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Kazakhstan Eyes Failing Grade at Mid-Term

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The old saying that if you keep expectations low, you will never be disappointed may go a long way towards explaining what the 56 member states of the Organization for Security and Cooperation in Europe were thinking when, three years ago, they agree to let the autocratic regime of Kazakhstan become the OSCE chair-in-office for 2010. As it approaches the mid-term mark for its chairmanship, it's worth looking at Kazakh performance so far -- both in action and example -- to see if the state has any possibility of avoiding a failing grade when its term ends in December.

For starters, if any states harbored hopes that Kazakhstan, ranked "Not Free" by Freedom House, would be capable of exercising the kind of leadership required of an OSCE chair, they have been dashed by its handling the continuing crisis in neighboring Kyrgyzstan. As Bishkek burned, Astana dithered. Troubling though it must be for Kazakhstan's dictator to watch the toppling of another dictator next door, having taken on the OSCE chairmanship for 2010, the Kazakhs had a special responsibility to engage multilateral institutions -- even in their own backyard. Instead, they sealed the border, and ferreted the toppled tyrant out of Kyrgyzstan, briefly to Kazakhstan, and then onto Belarus where he now keeps good company with Europe's last dictator. Meanwhile, instability in Kyrgyzstan persists as evidenced by continuing violence last week.

Ironically, the decision to facilitate the escape of former Kyrgyz President Kurmanbek Bakiyev from the nation he drove to the brink of civil war could actually be construed as a useful -- if self-serving -- move by the Kazakhs. But five months into their OSCE chairmanship, that is a pretty scant record of success. Despite their promise to open the Kazakh-Kyrgyz border by May 11th, the Kazakhs have not -- at the time of writing -- honored this commitment. The effect of the closed border on transitional Kyrgyzstan's very vulnerable economy is devastating. But the Kazakhs' fear that instability might filter into their own state seems to overpower any sense of duty towards facilitating a constructive solution, which is something OSCE leaders, in theory anyhow, ought to do.

At the OSCE ministerial conference in Madrid in 2007, at which the chairmanship was conferred on Kazakhstan, its then-foreign minister made a series of commitments about democratic reforms Kazakhstan would undertake at home before taking the leash of Eurasia's best-known democratic watchdog. In most substantial respects, Kazakhstan has failed to honor these obligations -- libel remains a criminal offense there and is used to muzzle the press, opposition political parties are kept out of parliament by various barriers, and the country's best-known human rights defender, Evgeniy Zhovtis, sits in prison as a result of a flawed judicial system. After a representative of the OSCE Parliamentary Assembly visited Zhovtis in prison this week, the Kazakh government blocked his report of the visit from the OSCE website, reminding those who had wished for better of the reality of how autocratic states behave. Additionally, last week, Kazakhstan's parliament bestowed lifetime immunity and the title "Father of the Nation," on Kazakh President Nursultan Nazarbaev -- not only an undemocratic move, but also one that suggests the OSCE chairmanship is seen there as just another tribute to the fabulously-rich dictator.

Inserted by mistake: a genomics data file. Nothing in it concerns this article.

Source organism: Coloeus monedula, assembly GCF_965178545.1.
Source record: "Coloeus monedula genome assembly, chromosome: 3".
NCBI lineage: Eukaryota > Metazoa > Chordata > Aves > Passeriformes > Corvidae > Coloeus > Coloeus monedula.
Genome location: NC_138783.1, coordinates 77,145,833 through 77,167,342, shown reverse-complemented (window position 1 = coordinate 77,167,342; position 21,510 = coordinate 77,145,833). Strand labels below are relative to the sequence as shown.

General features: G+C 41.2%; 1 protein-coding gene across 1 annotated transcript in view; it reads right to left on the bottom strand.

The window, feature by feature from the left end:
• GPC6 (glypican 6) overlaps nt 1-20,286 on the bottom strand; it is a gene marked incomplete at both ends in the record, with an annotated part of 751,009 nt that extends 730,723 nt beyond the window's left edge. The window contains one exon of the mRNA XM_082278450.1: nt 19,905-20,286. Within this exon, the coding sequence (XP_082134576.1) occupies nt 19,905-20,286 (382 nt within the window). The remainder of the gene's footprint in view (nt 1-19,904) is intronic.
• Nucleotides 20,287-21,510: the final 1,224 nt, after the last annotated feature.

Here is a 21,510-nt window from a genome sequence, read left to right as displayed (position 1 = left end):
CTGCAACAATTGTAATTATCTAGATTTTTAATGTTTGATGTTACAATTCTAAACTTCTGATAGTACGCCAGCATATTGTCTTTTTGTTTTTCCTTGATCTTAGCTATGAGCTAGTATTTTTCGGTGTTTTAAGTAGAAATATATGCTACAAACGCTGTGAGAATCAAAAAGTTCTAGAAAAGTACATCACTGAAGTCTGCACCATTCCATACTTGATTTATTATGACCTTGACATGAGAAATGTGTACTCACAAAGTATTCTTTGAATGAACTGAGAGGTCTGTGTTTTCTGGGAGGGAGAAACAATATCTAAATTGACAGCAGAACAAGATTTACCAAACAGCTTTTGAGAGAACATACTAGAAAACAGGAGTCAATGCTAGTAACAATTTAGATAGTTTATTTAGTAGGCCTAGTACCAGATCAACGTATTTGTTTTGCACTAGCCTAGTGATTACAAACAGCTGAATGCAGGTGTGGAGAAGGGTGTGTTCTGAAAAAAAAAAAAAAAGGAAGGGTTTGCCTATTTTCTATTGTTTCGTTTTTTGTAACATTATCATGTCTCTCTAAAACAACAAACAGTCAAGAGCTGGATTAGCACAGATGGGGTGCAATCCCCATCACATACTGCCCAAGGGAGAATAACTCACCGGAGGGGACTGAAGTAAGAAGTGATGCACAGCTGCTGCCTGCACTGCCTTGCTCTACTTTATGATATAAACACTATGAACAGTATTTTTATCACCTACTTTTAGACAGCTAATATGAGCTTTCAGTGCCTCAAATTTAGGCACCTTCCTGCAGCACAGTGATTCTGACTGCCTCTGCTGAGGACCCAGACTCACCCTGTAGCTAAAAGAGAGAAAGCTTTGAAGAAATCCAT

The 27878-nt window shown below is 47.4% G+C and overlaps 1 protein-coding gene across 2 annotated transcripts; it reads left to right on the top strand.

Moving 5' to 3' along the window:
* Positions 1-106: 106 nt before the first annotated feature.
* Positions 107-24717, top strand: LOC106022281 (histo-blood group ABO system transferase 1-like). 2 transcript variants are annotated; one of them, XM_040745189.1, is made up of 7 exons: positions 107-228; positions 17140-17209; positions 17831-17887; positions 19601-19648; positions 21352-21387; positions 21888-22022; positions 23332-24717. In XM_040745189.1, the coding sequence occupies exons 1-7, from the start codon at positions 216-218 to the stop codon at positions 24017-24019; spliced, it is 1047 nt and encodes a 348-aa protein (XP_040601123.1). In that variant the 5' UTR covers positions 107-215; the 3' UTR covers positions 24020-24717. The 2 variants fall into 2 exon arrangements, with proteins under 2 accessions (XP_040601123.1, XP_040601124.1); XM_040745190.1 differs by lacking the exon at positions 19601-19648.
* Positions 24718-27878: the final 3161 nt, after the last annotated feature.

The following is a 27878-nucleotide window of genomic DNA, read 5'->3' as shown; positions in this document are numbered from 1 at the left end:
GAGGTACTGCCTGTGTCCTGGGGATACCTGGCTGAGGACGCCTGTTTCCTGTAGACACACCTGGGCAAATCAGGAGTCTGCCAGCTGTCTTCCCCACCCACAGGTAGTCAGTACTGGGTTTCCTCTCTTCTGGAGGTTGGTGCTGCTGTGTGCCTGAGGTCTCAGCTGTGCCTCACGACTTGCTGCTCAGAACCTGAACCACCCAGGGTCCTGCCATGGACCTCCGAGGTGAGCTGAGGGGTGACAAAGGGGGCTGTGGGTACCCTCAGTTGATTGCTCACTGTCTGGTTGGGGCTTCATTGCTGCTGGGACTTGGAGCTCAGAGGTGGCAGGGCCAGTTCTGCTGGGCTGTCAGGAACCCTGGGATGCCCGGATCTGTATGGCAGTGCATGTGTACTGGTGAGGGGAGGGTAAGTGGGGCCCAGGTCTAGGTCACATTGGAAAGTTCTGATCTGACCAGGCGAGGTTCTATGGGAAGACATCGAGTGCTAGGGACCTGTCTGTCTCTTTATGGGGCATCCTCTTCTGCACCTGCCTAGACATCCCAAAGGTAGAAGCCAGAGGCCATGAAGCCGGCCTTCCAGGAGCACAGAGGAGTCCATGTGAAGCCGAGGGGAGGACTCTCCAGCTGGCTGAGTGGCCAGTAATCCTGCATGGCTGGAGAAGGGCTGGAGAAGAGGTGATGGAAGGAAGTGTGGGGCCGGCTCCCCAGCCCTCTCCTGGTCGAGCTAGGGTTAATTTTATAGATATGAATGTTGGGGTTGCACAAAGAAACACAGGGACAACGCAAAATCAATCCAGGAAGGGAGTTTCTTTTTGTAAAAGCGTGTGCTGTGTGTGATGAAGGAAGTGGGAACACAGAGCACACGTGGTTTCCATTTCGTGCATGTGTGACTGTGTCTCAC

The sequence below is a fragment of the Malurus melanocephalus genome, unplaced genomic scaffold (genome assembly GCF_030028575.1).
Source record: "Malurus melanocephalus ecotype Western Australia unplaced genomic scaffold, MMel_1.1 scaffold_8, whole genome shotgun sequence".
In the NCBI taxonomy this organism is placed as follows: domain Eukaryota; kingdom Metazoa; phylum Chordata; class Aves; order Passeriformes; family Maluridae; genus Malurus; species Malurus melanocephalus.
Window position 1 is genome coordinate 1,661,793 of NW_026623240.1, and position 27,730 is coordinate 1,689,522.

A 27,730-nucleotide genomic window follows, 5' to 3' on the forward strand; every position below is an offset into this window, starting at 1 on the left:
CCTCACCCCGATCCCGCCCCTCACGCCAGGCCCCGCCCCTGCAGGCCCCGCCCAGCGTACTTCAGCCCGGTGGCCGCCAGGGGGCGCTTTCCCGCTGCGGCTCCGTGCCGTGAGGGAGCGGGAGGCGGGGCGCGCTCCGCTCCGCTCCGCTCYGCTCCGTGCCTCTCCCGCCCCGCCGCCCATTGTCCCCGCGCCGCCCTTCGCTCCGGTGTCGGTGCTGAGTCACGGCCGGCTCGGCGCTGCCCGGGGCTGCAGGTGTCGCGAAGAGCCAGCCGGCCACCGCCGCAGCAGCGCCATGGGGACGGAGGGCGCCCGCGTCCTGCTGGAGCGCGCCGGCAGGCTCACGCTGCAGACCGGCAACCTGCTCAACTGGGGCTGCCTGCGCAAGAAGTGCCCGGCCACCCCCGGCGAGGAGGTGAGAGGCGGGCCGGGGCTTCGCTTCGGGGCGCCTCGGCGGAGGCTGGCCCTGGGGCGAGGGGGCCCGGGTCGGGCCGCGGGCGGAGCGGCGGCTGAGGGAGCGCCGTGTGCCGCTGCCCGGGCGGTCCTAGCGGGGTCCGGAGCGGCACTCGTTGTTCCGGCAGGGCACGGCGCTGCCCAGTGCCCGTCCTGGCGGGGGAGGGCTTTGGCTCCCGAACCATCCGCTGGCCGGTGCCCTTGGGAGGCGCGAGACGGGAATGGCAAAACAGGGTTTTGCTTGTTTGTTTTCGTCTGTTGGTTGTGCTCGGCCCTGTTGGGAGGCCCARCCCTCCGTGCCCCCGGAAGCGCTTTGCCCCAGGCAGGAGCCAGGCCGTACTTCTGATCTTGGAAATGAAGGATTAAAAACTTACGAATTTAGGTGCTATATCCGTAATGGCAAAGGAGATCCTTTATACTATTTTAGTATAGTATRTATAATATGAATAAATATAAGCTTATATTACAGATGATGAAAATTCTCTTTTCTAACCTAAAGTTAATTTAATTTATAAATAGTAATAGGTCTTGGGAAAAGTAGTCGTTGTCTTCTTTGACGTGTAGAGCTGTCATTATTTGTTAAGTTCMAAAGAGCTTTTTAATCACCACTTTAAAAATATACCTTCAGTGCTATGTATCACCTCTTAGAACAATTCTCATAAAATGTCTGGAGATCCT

In the case of Zhovtis, the Kazakh government recently had an opportunity to review the case and find a way to set the human rights defender free. They declined to do so. In the case of Kyrgyzstan, the Kazakhs also faced a choice: they could do things the old-fashioned, Soviet way where one regional strongman makes a deal with another, or they could do things the way modern, multi-lateral organizations do, through engagement and consultation. Unfortunately, they chose the more familiar route. It is reasonable to ask how many more tests the Kazakhs have to fail before people turn crimson when speaking of the embarrassment their chairmanship has become.

It might be time for Kazakhstan's friends within the OSCE might consider tapping the chairman on the shoulder and offering a little, friendly advice: Engage the OSCE more fully in finding a lasting, peaceful solution for Kyrgyzstan, let the human rights defender go free, and start taking the Madrid commitments you made more seriously. With six months left in their term, the bar is not so high for the Kazakhs to do a little better. While they still have a chance to beat the low expectations of most observers, if it continues on its present course Kazakhstan will simply prove what little is to be gained by offering poor performers responsibility in the hopes they might do a little better and diminish the OSCE in that process.

In the meantime, the Kazakhs are preparing for a major OSCE summit -- the first the organization would hold in over a decade. States within the OSCE -- including the United States -- are now considering how they would participate in such an event. Unless the Kazakhs start showing a little more respect for the democratic institutions the OSCE was conceived to support, lending credibility to their ceremonial summit hardly seems to send the right message.

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